But most organizations will say I have a top end to which I’m always going to say “yes” and a bottom end to which I will always say “no.” Those that do it best are the ones that can tighten the band as much as possible. Because that’s where you’re maximizing your high-value resources. The more I can put into the hands of sensible auto decisions.
Going back to David to all the things you were talking about, I’m looking at all the things that will make me comfortable with those decisions. Not chasing too much business away because I’m saying no, but also getting the ones I should.
The more narrow that band is, the more time my critical thinkers will have to think about those deals and come up with ways to say yes to the transactions I want effectively.
It is a critical piece of this, really understanding your comfortability with the gray area strategy because some people just aren’t. They want everything to be gray. It doesn’t work in this in this space.
If you’re going to do this, you’ve got to have some black, and you’ve got to have some white because if everything’s gray, you might as well not do the process using bank lending technology.
David Catalano: Yeah. And—if you’re serving a niche—speed will be important, so you want to narrow that gray band. My niches are more forgiving than others, right? it’s just less volatile industries tend to do pretty well even when the economy gets tough. They just continue to produce on the business side of things.
That gets back to that dental experience I’m talking about. You need to really understand how you will apply the tool. And again, if you’re in a niche and speed’s important, narrowing your gray area will be really helpful. And then potentially explaining to, before let, let, let the reputation of your credit get out there into that niche there.
People know when to come to you, right? Because you can take a lot of costs out of your system if you’re not underwriting that loan in around a 74- or 75-day turnaround time for a commercial loan and knock that down to 35 days. You don’t want to spend 75 days doing something you can auto-decision.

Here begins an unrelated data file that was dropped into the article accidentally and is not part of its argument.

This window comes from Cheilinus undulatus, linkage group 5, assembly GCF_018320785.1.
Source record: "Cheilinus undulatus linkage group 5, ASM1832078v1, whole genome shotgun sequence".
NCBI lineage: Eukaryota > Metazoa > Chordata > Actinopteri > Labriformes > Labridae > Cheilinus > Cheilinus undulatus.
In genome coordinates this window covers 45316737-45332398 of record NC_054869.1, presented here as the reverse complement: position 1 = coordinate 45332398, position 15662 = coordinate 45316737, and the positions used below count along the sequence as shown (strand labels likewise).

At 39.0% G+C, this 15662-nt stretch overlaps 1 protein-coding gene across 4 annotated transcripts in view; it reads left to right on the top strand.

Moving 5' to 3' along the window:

Because it’s a strong niche, it’s strong. It’s a strong borrower. You can do a score and be done with it. You’re going to do a lot more of those. You’re going to track those. You’re going to magnetize them. I would encourage you to consider this evaluation quickly.
Just get it started. Just start collecting the data. It doesn’t hurt you to do that. You got to buy some bank lending technology to run that and collect it, but so what? It’s nominal cost relative to what you can gain on the business side, both internally on the efficiency side and then externally to your customer base.
Bryan Peckinpaugh: Yeah. David, you and I were having an off-the-mic conversation about questions like:
- Does volume matter?
- How do you need to think about this?
That’s where it gets really interesting. Speed matters if I can use tools and technology to say “yes” to something. If I don’t have those tools, I will miss deals. I will miss out on some of those because I can’t make the judgemental decision fast enough.
Putting the tools in place, may only mean one or two deals. That’s enough to pay for a lot of bank lending technology. If I’m getting one or two deals a month or one or two deals a quarter, without a tool, I wouldn’t get because I’m not fast enough, I’m unable to compete with others that have the technology in the marketplace.
Those margins pay for a lot. If I can compound that, month after month, year after year, I don’t need a ton of volume to make this make sense.
If I’m capturing new markets, expanding into new and different businesses, and capturing larger deals going after them with speed and efficiency. I can pay for this in many ways that don’t require me to do hundreds of loans that fit this category every month.
David Catalano: Yeah. I would argue you can also pick up yield.
Bryan Peckinpaugh: Absolutely.
David Catalano: Speed. People will trade a bit of yield for speed—and convenience.
Mitch Woods: You all are bringing up some excellent points. Speed. Speed matters.
Something else to consider with scored lending and auto decisioning using bank lending technology—since it’s so data-driven—is also the consistency factor, right? Anything that’s data-driven will provide more consistency, letting you focus.
Bryan, to your point, on that gray area strategy where it’s not the easy “yes” or easy “no.” With that in mind, how would you determine success with a scored lending and auto decision approach if you're a bank or a credit union?
Looking at that holistically from the idea of speed and how much it matters, but also with the idea of possibly increasing the consistency in your loan decisions as well?
Bryan Peckinpaugh: the most critical thing is you got to come at it from a multi-factor point of view. It’s easy to get caught up in looking at top-line revenue or simple factors. But you need to come at it from all of the elements.
You need to look at what it is doing to my credit quality, is my credit quality improving by leveraging the data?
Mitch, as you were talking about, you need to check if you are bringing more factors in that are non-judgemental. Am I taking the human emotional factor out of it? Do I see a change for positive in my credit quality? Or did I expect a decline in credit quality?